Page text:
While an average user might lack knowledge about how a barcode functions and encodes data, a POSITA possesses a deeper understanding.  As such, the POSITA, who comprehends the intricate details of barcode technology, would not define a barcode solely based on its visual appearance. This is because the POSITA recognizes the importance of coding within the barcode, forming a connection with how the visual information is interpreted by a computer. However, in the present opinion, the Federal Circuit failed to outline the specific qualifications, experience, and education of the hypothetical POSITA and seemingly defined “barcode” based on how an everyday user would define a barcode.

The opinion also raises the issue of prosecution history estoppel in U.S. patent law.  Prosecution history estoppel limits the scope of patent claims based on statements made during patent prosecution. However, the scope of prosecution history estoppel in the U.S. is conventionally limited to statements made in U.S. prosecution and statements made in extrinsic evidence.  Relevant CAFC precedent establishes that different legal and procedural requirements for obtaining patent protection in foreign countries may make it inappropriate to consider certain types of representations in a claim construction analysis of a U.S. counterpart. Consequently, the CAFC typically asserts that statements made regarding different, albeit similar, claims in foreign patent office proceedings, considering differing foreign patent laws, are generally deemed irrelevant.

The present opinion may influence more litigants to use prosecution history estoppel from statements made in international prosecution of related international patents. This potential trend raises concerns, as it requires courts to analyze statements while also considering differences in laws, which introduces the risk of judgment errors based on the lack of knowledge of foreign law.  Nevertheless, the ruling underscores the high standard required for prosecution history estoppel.  The court emphasized that K-fee's statements did not meet the unequivocal or unambiguous standard, thus highlighting the stringent criteria for applying prosecution history estoppel.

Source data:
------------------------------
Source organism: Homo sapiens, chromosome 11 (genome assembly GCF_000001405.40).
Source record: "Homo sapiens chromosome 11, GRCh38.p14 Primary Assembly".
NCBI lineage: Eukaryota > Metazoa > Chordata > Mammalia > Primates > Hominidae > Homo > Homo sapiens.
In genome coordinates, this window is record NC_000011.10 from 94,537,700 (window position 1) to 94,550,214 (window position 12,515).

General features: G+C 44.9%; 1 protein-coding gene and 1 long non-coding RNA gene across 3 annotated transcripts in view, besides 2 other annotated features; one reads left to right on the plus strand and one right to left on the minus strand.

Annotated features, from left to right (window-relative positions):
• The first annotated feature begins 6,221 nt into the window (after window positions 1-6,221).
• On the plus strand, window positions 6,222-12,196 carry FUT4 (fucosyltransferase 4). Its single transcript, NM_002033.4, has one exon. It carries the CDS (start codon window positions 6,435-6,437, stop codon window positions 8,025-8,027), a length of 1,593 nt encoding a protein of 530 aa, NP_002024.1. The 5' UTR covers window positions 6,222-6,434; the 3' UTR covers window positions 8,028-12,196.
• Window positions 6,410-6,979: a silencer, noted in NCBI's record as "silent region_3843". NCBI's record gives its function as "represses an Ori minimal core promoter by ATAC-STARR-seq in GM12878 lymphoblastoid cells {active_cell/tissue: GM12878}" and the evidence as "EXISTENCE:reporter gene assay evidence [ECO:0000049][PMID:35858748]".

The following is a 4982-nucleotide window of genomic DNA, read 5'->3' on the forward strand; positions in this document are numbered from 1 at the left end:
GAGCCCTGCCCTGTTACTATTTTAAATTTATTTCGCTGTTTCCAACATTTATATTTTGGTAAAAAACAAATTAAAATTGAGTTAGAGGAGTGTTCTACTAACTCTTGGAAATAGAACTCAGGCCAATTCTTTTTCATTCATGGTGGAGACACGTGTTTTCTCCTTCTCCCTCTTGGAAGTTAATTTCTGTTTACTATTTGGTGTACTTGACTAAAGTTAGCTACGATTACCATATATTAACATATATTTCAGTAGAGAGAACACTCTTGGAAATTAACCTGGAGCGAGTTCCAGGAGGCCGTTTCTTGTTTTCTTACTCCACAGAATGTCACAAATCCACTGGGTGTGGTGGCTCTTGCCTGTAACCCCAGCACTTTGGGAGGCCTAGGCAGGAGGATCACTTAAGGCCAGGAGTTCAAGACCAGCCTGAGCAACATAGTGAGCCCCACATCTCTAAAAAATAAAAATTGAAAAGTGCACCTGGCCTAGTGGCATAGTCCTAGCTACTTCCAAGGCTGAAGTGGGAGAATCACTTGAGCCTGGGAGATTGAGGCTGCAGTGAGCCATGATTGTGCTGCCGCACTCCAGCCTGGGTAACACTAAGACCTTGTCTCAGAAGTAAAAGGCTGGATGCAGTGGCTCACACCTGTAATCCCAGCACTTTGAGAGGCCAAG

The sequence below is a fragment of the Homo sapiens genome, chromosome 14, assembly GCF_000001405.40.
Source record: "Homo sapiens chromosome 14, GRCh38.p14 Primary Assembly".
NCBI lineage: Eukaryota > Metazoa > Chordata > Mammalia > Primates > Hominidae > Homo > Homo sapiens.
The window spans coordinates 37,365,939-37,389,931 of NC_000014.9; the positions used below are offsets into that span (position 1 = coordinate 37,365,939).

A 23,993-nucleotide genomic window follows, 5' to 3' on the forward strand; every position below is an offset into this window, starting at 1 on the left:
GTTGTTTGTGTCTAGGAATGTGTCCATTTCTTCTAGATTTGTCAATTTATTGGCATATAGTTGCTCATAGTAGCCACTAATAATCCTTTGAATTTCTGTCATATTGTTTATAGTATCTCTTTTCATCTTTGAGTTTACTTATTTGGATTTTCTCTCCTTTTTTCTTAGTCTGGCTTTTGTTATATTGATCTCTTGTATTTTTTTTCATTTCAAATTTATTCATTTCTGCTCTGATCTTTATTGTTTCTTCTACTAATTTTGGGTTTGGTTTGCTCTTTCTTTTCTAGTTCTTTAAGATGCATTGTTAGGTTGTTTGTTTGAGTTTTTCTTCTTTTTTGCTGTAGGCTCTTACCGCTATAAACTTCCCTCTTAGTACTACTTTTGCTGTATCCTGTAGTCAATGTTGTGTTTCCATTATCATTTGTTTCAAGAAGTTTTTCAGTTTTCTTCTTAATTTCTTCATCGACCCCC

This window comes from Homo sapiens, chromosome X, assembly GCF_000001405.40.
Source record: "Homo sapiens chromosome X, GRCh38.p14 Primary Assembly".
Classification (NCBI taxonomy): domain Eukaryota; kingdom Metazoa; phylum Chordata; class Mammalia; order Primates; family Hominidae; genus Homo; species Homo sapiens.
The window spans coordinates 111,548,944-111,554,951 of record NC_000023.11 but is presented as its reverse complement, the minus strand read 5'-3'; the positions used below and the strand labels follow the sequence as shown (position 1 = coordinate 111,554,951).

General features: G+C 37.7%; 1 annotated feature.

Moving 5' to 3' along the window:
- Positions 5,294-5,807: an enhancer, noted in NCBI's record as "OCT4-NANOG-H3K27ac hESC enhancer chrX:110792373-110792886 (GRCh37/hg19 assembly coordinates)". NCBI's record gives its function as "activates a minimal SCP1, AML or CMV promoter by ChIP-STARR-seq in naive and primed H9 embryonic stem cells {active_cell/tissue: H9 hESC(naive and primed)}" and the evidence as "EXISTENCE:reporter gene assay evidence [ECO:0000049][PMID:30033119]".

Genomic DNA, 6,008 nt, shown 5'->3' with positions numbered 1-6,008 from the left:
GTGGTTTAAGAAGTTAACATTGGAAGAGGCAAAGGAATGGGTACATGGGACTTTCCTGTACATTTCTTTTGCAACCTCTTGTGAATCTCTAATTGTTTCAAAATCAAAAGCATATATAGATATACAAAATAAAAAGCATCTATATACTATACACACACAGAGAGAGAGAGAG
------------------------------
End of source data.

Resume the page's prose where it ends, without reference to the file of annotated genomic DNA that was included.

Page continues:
In conclusion, the Federal Circuit's decision in K-fee System GmbH v. Nespresso USA, Inc. raises a question of judgment in the Federal Circuit’s choice of a POSITA and holds significant implications for prosecution history estoppel in U.S. patent law.   While the court aligned with the average user's understanding, emphasizing the visual appearance of barcodes, a question arises about whether the selection of a POSITA was focused on an everyday user or a person skilled in the relevant art, such as the engineer or developer of a coffee-machine capsule.  Furthermore, the opinion seemingly contradicts existing precedent and extends the scope of prosecution history estoppel beyond U.S. borders, allowing litigants to consider international prosecution history in related patents.  The potential increase in litigants leveraging international prosecution history estoppel raises concerns about the complexity introduced by varying foreign laws.  Despite these considerations, the decision reinforced the stringent criteria for applying prosecution history estoppel, highlighting the need for clarity and unequivocal statements during patent prosecution.

Best Practice Tips:

1)     When drafting patents, ensure that key terms are clearly defined in the specification. This can help avoid ambiguity and provide a solid foundation for claim construction. When defining the key terms, recognize the importance of accurately identifying the POSITA. Tailor the description and interpretation of technical terms to align with the expertise and knowledge of the intended POSITA to avoid potential discrepancies in claim construction.

2)     Patentees should be mindful of the global implications of their statements.  When litigating patents having related foreign patents or patent applications, consider how statements made in different jurisdictions might impact claim construction in the U.S. This global perspective becomes essential in maintaining consistency and avoiding unintended consequences in patent enforcement within U.S. borders.


[1] 89 F.4th 915 (Fed. Cir. 2023).